"I would rather be certain of a good return than hopeful of a great one" | Warren Buffett

WanderingDoc
Posts: 1034
Joined: Sat Aug 05, 2017 8:21 pm

Re: New doctor looking for your seasoned advice on initial investments

Post by WanderingDoc » Sun May 27, 2018 9:33 pm

ERdoc_ wrote:
Sat May 26, 2018 11:50 pm
Hey Fam,

Just finished medical school and got hired for my first job as a physician resident. Looked over the "Boglehead" philosophy, did my readings, and for the last month or so have been trying to really decide how to begin my investing career. I plan to invest 20% of my income. I have so many questions and was hoping this forum could allow for the back and forth discussion.
Firstly I'm 27, making between 50-60,000 a year income for the next 3 years, and then that will jump to over 300k hopefully as i complete residency
I haven't had my orientation, where i will ask about the 401k plan for my new job.
Someone told me i should invest half of that 20% toward retirement and half in some more high risk type of funds.
But wanted to know generally what i should do with my budgeted 20% investment strategy?
The only real short term goal i have is to buy a home in about 4 years.
I bought my first home to live in as a resident in 2011, which later became a rental. I started investing in real estate in 2014, and happy to report that rental income now covers my basic expenses. Its truly freeing to know that you are working for enjoyment and want, not because you have to.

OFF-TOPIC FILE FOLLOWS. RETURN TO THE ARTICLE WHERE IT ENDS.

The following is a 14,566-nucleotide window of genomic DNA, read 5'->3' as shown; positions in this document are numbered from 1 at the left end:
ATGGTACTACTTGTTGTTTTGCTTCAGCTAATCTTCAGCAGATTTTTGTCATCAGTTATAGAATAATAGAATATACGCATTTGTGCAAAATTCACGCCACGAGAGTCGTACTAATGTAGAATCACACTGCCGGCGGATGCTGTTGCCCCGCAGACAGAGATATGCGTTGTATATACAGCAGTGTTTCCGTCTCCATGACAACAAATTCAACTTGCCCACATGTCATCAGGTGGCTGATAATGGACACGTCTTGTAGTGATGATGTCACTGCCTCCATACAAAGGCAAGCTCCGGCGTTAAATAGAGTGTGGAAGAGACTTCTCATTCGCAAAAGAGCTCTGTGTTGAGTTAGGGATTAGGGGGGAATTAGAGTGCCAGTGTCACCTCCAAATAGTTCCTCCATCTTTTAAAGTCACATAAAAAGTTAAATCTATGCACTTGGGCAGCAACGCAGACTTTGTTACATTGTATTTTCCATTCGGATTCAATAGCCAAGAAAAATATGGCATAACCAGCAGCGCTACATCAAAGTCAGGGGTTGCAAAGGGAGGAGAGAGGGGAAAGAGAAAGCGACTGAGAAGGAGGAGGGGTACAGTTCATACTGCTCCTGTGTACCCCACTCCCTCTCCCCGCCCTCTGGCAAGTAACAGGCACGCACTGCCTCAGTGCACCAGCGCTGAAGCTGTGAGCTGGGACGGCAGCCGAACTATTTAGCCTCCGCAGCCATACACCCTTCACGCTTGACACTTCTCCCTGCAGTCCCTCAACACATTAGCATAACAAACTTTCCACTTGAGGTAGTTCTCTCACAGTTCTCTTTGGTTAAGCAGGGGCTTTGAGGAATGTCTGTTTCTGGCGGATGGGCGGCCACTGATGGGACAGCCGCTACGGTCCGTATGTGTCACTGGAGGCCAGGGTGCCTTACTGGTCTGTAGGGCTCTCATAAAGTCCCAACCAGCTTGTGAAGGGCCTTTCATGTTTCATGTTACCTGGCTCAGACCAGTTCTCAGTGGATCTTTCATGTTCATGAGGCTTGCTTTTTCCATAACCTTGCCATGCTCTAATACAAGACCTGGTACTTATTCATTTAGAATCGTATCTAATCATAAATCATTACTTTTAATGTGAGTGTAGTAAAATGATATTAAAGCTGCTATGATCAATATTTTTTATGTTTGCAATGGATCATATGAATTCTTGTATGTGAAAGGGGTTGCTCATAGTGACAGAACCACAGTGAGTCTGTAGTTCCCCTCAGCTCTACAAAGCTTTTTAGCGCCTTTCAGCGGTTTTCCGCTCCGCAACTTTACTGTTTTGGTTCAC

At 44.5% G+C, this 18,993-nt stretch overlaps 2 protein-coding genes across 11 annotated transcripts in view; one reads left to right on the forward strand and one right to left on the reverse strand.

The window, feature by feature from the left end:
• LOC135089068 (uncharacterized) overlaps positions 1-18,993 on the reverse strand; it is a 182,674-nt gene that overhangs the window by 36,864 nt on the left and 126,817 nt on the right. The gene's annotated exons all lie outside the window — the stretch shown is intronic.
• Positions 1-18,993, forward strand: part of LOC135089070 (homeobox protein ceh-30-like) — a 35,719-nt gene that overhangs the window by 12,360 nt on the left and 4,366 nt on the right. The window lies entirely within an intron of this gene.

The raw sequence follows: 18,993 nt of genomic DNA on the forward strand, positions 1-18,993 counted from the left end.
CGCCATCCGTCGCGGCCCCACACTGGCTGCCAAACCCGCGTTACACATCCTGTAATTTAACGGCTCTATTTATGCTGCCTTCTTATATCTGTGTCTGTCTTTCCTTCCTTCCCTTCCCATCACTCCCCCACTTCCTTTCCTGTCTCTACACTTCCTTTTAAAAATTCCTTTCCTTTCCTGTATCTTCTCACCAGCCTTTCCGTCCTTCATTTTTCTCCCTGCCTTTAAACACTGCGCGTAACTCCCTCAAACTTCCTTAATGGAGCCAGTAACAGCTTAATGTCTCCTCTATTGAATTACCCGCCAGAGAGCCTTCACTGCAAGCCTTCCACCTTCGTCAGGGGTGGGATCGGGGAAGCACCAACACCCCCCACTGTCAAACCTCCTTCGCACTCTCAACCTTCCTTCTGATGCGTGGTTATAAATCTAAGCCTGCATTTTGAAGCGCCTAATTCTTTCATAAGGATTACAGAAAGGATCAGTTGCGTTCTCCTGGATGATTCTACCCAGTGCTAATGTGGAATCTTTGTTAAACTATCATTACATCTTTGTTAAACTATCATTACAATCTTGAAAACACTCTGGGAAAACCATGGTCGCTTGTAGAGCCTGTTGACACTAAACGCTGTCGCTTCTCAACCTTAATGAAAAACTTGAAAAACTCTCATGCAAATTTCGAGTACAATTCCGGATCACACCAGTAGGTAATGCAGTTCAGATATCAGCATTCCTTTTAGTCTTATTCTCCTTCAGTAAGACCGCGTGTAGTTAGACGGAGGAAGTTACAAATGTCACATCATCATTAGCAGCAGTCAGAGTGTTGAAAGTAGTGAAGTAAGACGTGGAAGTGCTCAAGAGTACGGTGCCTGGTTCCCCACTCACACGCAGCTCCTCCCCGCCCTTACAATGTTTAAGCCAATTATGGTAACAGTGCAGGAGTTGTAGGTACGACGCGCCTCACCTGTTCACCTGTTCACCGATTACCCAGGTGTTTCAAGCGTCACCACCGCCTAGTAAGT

Index funds are fine, but its a very slow process to wealth, and one which you have no control. Also, tax treatment isn't near as favorable as with real estate. I would recommend to focus on being a good doctor first and foremost, and spend the next 2 years learning everything you can about real estate. I cannot recommend it more highly.
You may not like medicine in 10 years. You don't want to wait 20 years hoping for your index fund portfolio to grow. Maybe you do, I don't know. Its nice to have flexible options. Good luck!
Don't wait to buy real estate. Buy real estate, and wait. | Rent where you live, buy where others pay your mortgage for you.

ERdoc_
Posts: 5
Joined: Sat May 26, 2018 11:34 pm

Re: New doctor looking for your seasoned advice on initial investments

Post by ERdoc_ » Mon Jun 18, 2018 2:13 am

Thank you everyone for the helpful advice. Cost of living is quite high where I'm located for residency, My wife will be full time in school, so her income contribution unfortunately is limited to some part time nannying for the next year at least, however thankfully she is all for budgeting.

My official orientation starts soon, I will definitely be asking many questions and focusing on the various pre tax advantages offered by the hospital.

Also have to say this was very helpful to come across https://www.bogleheads.org/wiki/Priorit ... nvestments, assuming everyone here would say this is a good strategy to go by.

retiredjg
Posts: 33588
Joined: Thu Jan 10, 2008 12:56 pm

Re: New doctor looking for your seasoned advice on initial investments

Post by retiredjg » Mon Jun 18, 2018 6:57 am

In your case, I don't think the order is as important as the traditional vs Roth decision. You are in the lowest tax bracket you will ever see and then your income is going to be high.

Using Roth now for everything you can is in your favor. This is different from the needs of a person who starts working and moves up the ladder more slowly.